Inclusion Directory FAQ
What institutions/people can sign up to be in Bruchim’s inclusion directory?
Any Jewish organization (including synagogues, Jewish community centers, schools, camps, college groups, advocacy organizations, etc.) may request to be included. Individual clergy can also be included, as well as others who regularly officiate at Jewish life cycle events. Inclusion in the directory indicates that circumcision status is never a barrier to involvement. Listed clergy are willing to perform a brit shalom ceremony. Click here to search or join the directory.
I notice my synagogue or Jewish group isn’t listed in the inclusion directory. Why?
Membership in our directory is by request. If your rabbi, synagogue, or Jewish group isn’t listed, it’s possible they’re not aware of Bruchim. It’s also possible they have chosen not to be included. Bruchim does not publicly disclose which institutions have specifically declined to be in our directory.
If I give Bruchim the name of my synagogue/Jewish group, can Bruchim contact them to see if they’d like to be added to the directory?
I’m interested in helping Bruchim. What can I do?
Consider making a one-time or recurring donation. Bruchim is an IRS-approved nonprofit and donations are fully tax-deductible. If your contribution exceeds $250, per IRS rules we will provide you with a written acknowledgment. Gifts to Bruchim are of critical importance as we get off the ground.
Add yourself to our email list and engage with our social media so you’ll know when opportunities to help Bruchim arise. Share, like and retweet our social media posts to let others know about us. Another way to further our mission is to approach the Jewish organizations you’re affiliated with and encourage them to check out our website. Tell them you’d like to see them listed in the directory.
Do you accept volunteers or interns, or offer paid positions?
Bruchim is an entirely volunteer-led nonprofit at this time. If you’re interested in playing a role, please consider joining Bruchim’s Chaverim. As a member, you’re invited to attend Bruchim’s general meetings, which take place on Zoom. Bruchim’s Chaverim is open to anyone who identifies as Jewish and supports Bruchim’s mission. Learn more.
New Language FAQ
What does the term “intact” mean?
The word “intact” is an alternative to saying “uncircumcised” or “not circumcised.” The prefixes “un” and “not” imply that circumcision is the normal or preferential state. Babies are born with intact (whole, unaltered) genitalia, so use of the term intact is descriptive and accurate. On our website, and in our materials, we use a number of descriptive terms interchangeably.
Why do you use the term “brit shalom” to refer to naming ceremonies for male infants who have not been circumcised?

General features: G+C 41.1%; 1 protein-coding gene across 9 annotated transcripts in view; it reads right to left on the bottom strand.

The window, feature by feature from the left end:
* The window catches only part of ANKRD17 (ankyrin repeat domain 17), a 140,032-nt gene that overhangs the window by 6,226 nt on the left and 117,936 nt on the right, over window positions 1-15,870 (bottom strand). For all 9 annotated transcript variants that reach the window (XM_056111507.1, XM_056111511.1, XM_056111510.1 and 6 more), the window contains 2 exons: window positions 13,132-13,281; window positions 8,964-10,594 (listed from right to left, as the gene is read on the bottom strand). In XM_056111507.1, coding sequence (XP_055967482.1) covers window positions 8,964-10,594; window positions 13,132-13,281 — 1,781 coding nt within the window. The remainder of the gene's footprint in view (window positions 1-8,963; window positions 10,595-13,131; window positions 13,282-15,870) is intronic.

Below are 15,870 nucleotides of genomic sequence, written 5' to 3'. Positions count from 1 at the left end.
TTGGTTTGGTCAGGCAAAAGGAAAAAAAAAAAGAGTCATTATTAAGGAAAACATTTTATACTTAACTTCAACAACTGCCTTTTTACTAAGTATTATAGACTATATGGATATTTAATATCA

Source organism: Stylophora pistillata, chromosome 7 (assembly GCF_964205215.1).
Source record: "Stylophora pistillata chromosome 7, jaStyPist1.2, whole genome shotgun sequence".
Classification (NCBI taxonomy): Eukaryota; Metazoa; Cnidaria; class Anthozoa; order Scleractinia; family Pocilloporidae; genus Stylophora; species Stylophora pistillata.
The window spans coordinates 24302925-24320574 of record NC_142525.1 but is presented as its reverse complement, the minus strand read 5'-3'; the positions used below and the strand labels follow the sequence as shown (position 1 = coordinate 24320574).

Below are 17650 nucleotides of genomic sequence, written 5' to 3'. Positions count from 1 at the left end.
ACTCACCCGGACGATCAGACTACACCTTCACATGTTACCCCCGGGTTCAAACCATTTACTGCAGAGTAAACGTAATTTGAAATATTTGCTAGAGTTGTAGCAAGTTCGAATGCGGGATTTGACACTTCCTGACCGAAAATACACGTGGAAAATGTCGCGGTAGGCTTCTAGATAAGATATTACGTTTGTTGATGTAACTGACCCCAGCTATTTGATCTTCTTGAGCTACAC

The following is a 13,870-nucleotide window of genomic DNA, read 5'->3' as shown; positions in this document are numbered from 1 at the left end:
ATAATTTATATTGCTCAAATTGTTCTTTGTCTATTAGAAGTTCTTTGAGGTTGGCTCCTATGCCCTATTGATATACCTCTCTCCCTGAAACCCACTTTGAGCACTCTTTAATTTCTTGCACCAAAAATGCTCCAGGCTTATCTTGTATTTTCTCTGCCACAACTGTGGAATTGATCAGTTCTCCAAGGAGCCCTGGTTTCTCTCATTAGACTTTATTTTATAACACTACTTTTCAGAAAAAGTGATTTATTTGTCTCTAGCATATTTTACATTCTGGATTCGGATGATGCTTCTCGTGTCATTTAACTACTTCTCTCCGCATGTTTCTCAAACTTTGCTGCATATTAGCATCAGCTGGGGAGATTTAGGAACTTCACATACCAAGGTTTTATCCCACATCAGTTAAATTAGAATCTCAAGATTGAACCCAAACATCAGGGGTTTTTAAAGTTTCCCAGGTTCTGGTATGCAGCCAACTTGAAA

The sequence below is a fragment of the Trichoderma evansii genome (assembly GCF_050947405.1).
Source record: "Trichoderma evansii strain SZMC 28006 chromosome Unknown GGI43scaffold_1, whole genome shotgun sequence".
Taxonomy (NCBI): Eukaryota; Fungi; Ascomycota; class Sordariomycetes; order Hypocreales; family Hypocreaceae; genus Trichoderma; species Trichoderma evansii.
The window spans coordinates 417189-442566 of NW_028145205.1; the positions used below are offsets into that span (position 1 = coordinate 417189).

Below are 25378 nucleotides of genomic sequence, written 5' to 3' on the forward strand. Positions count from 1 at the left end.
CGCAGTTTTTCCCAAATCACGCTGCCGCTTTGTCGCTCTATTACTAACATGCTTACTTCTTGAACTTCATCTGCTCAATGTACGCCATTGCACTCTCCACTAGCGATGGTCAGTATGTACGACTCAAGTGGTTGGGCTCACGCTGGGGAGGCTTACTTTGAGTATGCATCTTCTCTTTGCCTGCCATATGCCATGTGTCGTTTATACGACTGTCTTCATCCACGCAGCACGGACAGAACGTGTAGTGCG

To the best of our knowledge, the term brit shalom was coined by Rabbi Nathan Segal in the 1980s. Naming ceremonies for intact babies have gone by other names, including “brit ben” (covenant for a boy) and “brit b’lee milah” (covenant without circumcision). Brit shalom has taken hold as the most widely-used variant. Since the Hebrew word “shalom” is a greeting of welcome, and also means both “peace” and “wholeness,” the term “brit shalom” fits well.
Why should institutions go out of their way to welcome those who opt out of circumcision?
In the case of other ritual choices such as keeping kosher and observing Shabbat, individuals are not turned away, lectured, or asked to be “discreet” when they don’t participate. In the case of circumcision choice, lack of an explicit welcome goes hand-in-hand with widely followed “don’t ask/don’t tell” policies. Don’t ask/don’t tell is inherently anxiety-producing for the nonconforming party. An explicit welcome means a family needn’t fear being shamed or outed. Neither will they be left to guess whether they’re accepted and can participate.
Isn’t circumcision status a private matter? Why can’t non-circumcising Jews just be discreet about their choice?
While some non-circumcising Jews feel most comfortable being private about their choice, the fact is that traditional Jewish circumcision ceremonies aren’t a private matter. Brit milah is historically a community event and is therefore expected in many situations. Diaper changes and toileting in a preschool setting make it impossible to hide the intact status of young children. Older children talk to one another, and brit milah is typically discussed in the Jewish classroom. Bruchim advocates for the open inclusion of such children, without the need to hide their status.
The number of Jewish people who don’t follow the circumcision tradition must be small. Why should groups make the effort to reference and include such a small population?
Right now, we don’t know how many Jewish people are intact, how many parents plan to opt out, or how many parents want to opt out but don’t feel supported. It’s safe to say Jews opting out represent a minority. Regardless of the numbers, inclusion of any kind has never been about the majority. Inclusive and accessible spaces benefit everyone.